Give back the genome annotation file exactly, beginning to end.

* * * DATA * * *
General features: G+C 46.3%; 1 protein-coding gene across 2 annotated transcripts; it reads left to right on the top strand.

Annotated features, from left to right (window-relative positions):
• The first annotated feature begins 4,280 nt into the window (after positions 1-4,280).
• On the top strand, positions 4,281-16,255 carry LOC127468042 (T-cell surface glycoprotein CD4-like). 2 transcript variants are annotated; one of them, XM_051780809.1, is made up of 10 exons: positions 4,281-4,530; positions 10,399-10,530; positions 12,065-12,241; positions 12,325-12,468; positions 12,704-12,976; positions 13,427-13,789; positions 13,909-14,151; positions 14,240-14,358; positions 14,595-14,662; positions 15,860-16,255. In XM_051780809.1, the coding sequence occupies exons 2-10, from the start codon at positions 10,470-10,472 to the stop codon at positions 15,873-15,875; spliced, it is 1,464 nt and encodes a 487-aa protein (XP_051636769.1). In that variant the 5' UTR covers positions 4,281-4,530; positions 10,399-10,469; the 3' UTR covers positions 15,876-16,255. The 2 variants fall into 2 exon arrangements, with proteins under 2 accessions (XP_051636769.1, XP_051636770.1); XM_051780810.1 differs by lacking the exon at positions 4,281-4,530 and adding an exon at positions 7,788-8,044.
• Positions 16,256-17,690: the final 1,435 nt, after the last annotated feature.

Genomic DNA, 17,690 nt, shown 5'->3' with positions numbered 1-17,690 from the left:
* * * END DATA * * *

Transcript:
General features: G+C 46.3%; 1 protein-coding gene across 2 annotated transcripts; it reads left to right on the top strand.

Annotated features, from left to right (window-relative positions):
• The first annotated feature begins 4,280 nt into the window (after positions 1-4,280).
• On the top strand, positions 4,281-16,255 carry LOC127468042 (T-cell surface glycoprotein CD4-like). 2 transcript variants are annotated; one of them, XM_051780809.1, is made up of 10 exons: positions 4,281-4,530; positions 10,399-10,530; positions 12,065-12,241; positions 12,325-12,468; positions 12,704-12,976; positions 13,427-13,789; positions 13,909-14,151; positions 14,240-14,358; positions 14,595-14,662; positions 15,860-16,255. In XM_051780809.1, the coding sequence occupies exons 2-10, from the start codon at positions 10,470-10,472 to the stop codon at positions 15,873-15,875; spliced, it is 1,464 nt and encodes a 487-aa protein (XP_051636769.1). In that variant the 5' UTR covers positions 4,281-4,530; positions 10,399-10,469; the 3' UTR covers positions 15,876-16,255. The 2 variants fall into 2 exon arrangements, with proteins under 2 accessions (XP_051636769.1, XP_051636770.1); XM_051780810.1 differs by lacking the exon at positions 4,281-4,530 and adding an exon at positions 7,788-8,044.
• Positions 16,256-17,690: the final 1,435 nt, after the last annotated feature.

Genomic DNA, 17,690 nt, shown 5'->3' with positions numbered 1-17,690 from the left: